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SlideShare utilise les cookies pour améliorer les fonctionnalités et les performances, et également pour vous montrer des publicités pertinentes. Si vous continuez à naviguer sur ce site, vous acceptez l’utilisation de cookies. Consultez notre Politique de confidentialité et nos Conditions d’utilisation pour en savoir plus.
Teaching and learning is the core business of higher education institutions with significant percentage of academics engaged in teaching. Research in the Field of Research / Discipline of ‘Education’ (aka the Scholarship of Teaching and Learning (SoTL)) forms an important but poorly resourced / regarded area within many of our universities. As a specialist education library/librarian we are interested in how universities support those engaging in SoTL? What resources do you provide access to, where do you direct your researchers – particularly for Australian, open access research? A key source of Tier 1 Australian research in SoTL over the past decade was the Australian Government’s Office for Learning and Teaching (and previous incarnations) Resource Library at www.olt.gov.au – nearly 1000 cross-institutional research projects. Probably the highest priority research for Australian researchers in this area. With the demise of OLT we are involved in a project to rescue this material and ensure it is discoverable by researchers. The problem we face is our research that shows university library discovery services fail at exposing Australian open access research of this type. Does your discovery service pick up content from Trove, or from APO or other open access repositories? A survey of public access discovery services across universities shows that most do not. So we tested including this content in A+ Education via Informit, since everyone is subscribing to this. However some universities have set up their discovery service to exclude this open access content – even though they are paying for access to the content. Welcome discussion and encourage a conversation that addresses how to ensure our researchers have comprehensive access to the top research. This means the increasingly open access, grey literature – not just the research published in journals by the big publishers. Also encourage support for aggregators of niche subject areas focussed on Australian content, such as Informit.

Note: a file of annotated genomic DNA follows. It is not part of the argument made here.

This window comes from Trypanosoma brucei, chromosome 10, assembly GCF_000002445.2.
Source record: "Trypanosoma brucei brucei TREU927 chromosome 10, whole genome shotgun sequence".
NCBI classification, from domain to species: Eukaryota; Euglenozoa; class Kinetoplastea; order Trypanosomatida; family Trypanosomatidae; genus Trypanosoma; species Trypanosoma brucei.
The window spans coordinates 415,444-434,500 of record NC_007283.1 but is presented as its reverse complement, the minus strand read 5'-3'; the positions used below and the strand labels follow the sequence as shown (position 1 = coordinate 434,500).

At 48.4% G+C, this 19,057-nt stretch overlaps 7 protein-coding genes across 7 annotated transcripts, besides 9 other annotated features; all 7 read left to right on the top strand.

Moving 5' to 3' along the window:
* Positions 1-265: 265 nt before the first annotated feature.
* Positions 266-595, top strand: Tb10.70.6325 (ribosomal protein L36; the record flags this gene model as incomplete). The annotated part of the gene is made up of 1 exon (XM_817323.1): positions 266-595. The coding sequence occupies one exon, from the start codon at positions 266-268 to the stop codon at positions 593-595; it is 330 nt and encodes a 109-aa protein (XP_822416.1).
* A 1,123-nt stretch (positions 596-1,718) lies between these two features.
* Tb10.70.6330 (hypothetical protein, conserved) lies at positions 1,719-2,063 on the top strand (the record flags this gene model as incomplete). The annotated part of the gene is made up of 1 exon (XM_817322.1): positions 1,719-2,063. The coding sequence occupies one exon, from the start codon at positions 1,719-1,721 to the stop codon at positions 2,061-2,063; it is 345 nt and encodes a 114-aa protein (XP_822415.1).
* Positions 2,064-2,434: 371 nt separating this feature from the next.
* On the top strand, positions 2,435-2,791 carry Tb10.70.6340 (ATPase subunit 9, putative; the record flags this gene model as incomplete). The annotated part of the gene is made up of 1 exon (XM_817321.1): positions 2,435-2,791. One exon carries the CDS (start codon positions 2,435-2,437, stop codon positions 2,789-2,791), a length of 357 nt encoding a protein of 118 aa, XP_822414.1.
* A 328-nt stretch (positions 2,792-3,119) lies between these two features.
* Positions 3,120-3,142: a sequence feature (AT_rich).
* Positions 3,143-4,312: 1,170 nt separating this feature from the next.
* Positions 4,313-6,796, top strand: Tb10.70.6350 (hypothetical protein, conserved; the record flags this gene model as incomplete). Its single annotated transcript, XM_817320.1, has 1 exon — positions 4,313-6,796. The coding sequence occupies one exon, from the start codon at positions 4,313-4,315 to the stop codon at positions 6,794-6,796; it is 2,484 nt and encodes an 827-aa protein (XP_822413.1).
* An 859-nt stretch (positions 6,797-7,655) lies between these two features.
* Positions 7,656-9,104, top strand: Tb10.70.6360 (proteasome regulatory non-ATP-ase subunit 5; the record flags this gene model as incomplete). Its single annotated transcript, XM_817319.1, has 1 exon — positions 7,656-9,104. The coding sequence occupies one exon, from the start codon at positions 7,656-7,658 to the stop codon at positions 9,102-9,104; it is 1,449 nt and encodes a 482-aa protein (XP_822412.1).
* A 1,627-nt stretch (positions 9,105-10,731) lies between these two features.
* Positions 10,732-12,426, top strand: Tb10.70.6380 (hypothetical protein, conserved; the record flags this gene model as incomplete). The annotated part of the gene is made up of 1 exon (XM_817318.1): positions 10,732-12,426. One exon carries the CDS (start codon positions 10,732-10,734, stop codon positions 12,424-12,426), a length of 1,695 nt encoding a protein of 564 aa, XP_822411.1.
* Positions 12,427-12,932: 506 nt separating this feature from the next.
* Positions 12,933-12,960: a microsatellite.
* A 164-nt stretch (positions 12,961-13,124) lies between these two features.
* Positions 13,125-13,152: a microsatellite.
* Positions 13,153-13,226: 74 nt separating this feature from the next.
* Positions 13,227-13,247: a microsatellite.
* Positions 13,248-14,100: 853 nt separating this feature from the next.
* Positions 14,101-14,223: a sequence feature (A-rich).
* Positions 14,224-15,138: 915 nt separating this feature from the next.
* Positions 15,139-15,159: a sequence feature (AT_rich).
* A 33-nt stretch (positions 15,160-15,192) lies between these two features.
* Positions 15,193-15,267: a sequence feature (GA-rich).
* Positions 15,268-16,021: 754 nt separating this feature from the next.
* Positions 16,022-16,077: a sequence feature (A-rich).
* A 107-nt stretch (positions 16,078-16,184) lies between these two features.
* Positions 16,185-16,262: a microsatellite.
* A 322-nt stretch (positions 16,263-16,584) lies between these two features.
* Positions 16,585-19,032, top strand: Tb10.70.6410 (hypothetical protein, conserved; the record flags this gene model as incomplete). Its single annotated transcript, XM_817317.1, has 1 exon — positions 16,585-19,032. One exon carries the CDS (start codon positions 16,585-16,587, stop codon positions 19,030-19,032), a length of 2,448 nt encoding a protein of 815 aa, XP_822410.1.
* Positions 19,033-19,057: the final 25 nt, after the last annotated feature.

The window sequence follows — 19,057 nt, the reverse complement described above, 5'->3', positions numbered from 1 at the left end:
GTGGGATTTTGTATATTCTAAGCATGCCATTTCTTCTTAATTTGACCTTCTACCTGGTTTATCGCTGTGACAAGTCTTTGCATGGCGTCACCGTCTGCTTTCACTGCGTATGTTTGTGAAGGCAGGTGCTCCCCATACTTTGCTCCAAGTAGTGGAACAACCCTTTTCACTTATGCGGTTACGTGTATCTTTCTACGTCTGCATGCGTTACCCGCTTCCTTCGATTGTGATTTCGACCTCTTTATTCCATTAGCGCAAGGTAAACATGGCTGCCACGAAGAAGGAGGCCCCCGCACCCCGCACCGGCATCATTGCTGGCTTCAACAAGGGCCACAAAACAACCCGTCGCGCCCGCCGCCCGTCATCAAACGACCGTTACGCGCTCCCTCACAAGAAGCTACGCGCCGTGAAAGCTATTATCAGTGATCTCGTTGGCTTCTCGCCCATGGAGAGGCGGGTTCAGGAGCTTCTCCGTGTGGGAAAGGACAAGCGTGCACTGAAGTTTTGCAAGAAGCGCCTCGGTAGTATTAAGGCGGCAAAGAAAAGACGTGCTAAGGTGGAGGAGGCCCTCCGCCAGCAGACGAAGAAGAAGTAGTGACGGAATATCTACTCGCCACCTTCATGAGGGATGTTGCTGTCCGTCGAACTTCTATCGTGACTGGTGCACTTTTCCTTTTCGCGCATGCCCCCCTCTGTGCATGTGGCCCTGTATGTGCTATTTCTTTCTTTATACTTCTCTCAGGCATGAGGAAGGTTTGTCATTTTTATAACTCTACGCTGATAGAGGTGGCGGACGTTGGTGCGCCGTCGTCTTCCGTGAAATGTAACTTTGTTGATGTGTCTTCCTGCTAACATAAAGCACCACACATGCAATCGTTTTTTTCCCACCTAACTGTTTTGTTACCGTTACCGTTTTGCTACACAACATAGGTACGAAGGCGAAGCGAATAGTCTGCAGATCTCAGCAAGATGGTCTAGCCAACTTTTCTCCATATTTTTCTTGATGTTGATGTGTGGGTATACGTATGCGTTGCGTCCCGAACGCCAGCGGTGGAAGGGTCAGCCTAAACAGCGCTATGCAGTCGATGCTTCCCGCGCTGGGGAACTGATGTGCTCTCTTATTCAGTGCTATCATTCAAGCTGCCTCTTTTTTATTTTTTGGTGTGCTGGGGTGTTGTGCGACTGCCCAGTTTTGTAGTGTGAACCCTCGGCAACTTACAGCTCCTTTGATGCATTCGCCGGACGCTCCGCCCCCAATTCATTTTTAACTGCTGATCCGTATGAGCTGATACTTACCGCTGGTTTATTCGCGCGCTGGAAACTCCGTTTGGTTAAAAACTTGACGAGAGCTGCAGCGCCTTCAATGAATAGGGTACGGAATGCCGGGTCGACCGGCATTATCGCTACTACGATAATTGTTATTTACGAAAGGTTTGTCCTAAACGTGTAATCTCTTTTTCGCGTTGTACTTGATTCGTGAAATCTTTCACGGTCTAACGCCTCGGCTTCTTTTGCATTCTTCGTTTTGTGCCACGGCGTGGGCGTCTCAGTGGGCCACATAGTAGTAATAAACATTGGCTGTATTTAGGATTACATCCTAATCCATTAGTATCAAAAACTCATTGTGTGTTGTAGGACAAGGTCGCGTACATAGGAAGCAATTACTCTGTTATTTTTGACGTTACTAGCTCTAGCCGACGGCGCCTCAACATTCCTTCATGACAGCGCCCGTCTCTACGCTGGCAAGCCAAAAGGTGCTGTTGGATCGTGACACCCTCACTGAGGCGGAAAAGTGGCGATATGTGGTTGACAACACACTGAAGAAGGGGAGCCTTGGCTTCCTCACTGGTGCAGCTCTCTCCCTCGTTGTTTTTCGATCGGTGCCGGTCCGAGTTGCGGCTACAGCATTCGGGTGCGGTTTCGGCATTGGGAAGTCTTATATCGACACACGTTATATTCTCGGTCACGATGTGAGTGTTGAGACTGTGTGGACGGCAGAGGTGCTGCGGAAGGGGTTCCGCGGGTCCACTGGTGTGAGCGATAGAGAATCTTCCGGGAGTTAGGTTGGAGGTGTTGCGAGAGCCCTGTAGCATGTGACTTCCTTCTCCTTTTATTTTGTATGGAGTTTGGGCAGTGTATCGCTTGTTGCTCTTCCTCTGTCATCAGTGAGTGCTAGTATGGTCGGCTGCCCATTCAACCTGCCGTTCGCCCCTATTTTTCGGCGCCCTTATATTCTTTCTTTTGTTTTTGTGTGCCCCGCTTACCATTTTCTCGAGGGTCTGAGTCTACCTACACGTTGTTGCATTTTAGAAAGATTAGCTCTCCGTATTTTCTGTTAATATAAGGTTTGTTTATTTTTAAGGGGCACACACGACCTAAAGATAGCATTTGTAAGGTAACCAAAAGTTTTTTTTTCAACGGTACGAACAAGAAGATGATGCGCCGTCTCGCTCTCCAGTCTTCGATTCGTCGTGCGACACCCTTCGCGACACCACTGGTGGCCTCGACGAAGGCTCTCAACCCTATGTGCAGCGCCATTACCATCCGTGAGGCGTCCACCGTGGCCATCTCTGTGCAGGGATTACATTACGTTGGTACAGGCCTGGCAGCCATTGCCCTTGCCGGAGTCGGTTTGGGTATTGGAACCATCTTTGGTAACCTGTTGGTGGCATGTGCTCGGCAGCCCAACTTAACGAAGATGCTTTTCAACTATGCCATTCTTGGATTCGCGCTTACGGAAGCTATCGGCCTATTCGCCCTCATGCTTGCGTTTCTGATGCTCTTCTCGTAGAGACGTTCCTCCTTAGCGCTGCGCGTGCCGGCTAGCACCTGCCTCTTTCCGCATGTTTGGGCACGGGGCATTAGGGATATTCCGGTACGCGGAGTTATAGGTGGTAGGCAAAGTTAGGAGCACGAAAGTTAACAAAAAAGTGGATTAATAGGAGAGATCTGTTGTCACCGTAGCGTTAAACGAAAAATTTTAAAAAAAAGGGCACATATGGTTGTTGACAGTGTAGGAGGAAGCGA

Pru Mitchell rscd2018
Death of a Phoenix, burning in the flames. From Aberdeen Bestiary. Public
Domain. From Wikimedia Commons
Arts West Cloisters University of Melbourne. By Pru Mitchell. CC-BY-SA
4.0. From Wikimedia Commons